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    Tim Glover
    Took my 2 daughters to see this movie today. We enjoyed it!
    I thought Jon Voight nearly stole the show!

    [​IMG] [​IMG] [​IMG] out of [​IMG] [​IMG] [​IMG] [​IMG]
  4. Adam_S

    Adam_S Producer

    Feb 8, 2001
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    [​IMG][​IMG][​IMG][​IMG] out of four

    Okay I love and adore the original book and I had mixed expectations going in.

    Luckily I was delighted for the entire movie, they didn't try to force the material to be more 'filmic' (ie fit Hollywood standards of what you can do in a movie--see William Goldman's vomit inducing 'filmic' adaptation of Stephen King's hearts in Atlantis). Instead the filmmakers wisely toke a novel that was very cinematic to begin with and adjusted the material or the film as was needed. Bravo for Andrew Davis for giving the writer the respect he deserves. IT makes all the difference in the world that he had a writer that cared deeply about the material (the original author) instead of hiring a professional Hollywood/filmschool hatchet who didn't care about the material but did care about 'making it their own'. I wish more directors (and studios, thank god for Walden Studios, finally a studio willing to take 'risks' by producing INTELLIGENT family fare) were this flexible and open minded.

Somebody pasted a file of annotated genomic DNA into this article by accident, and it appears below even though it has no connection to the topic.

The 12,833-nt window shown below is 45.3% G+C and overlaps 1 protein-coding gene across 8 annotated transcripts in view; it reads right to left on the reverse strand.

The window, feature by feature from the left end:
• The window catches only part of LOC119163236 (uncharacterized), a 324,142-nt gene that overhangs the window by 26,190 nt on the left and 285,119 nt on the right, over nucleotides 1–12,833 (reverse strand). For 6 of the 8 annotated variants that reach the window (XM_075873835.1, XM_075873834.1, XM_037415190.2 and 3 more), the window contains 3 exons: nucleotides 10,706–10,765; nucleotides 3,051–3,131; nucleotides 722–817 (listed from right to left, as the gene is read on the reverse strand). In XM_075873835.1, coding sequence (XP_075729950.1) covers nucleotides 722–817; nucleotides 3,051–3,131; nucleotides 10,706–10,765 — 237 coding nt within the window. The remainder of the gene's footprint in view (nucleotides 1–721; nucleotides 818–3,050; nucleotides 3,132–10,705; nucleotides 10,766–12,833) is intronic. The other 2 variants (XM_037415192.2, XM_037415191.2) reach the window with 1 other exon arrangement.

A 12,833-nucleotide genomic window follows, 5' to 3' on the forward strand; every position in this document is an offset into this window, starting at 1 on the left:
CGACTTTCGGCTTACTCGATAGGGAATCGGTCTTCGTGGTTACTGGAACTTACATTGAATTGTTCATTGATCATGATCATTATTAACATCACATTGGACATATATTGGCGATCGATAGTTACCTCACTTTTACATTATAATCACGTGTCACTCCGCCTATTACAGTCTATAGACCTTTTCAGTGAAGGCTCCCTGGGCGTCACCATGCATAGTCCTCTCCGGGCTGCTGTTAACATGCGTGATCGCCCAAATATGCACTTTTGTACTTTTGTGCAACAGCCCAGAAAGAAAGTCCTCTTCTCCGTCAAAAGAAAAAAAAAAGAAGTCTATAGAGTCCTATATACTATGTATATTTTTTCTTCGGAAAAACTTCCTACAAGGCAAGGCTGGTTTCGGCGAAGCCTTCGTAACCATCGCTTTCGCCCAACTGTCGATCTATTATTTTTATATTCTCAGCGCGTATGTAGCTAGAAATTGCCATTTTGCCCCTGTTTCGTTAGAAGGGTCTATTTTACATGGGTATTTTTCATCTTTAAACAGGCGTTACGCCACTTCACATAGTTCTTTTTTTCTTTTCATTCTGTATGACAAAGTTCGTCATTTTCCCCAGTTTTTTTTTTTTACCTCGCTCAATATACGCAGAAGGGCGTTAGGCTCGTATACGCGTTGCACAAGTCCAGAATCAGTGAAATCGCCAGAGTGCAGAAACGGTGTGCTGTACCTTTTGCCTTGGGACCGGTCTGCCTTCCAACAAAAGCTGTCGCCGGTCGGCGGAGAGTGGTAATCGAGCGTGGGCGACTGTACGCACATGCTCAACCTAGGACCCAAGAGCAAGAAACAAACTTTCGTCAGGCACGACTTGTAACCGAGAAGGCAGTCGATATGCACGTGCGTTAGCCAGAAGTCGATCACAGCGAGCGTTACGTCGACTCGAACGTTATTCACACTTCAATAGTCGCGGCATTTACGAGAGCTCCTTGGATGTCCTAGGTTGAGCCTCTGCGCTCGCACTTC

If you start looking I think people would be astonished at how many Hollywood rules this breaks. For instance the race rule: practically all the kids other than Stanley are minorities at the camp; according to Hollywood that many minorities in the cast would mean that white people would be afraid to see it. or how about the rules of linear structure? sure both real time and flashbacks tend to go in chronological order, but it still might be 'too confusing' for normal people to get. Then there's the rule that kids films can't deal with serious issues without constant comic relief and schizophrenic editing--broken. The rule that kids can't carry a film with serious issues. The rule that a theme must be pounded into your head again and again--busted, beaten into a dead horse and then the horse was ground into dust--consider the themes, homelessness, illiteracy, prostitution (clearer in the book), interracial romantic relationships, racism, revenge, obsession, greed, abuse etc. But this never makes the film schizophrenic or light. these issues are rarely the main focus but they are issues the main characters (usually) have to constantly deal with from day to day anyway. So instead of pounding a moral message into kids heads (ala Seventh Heaven) we instead have morally ambiguous characters. Kissin Kate Barlow murders people in cold blood, but we understand why, it's not condoned, but its comprehensible and sad. Stanley's something of a lazy jerk that doesn't want to help Zero until Zero goes out of his way to help him. and so on.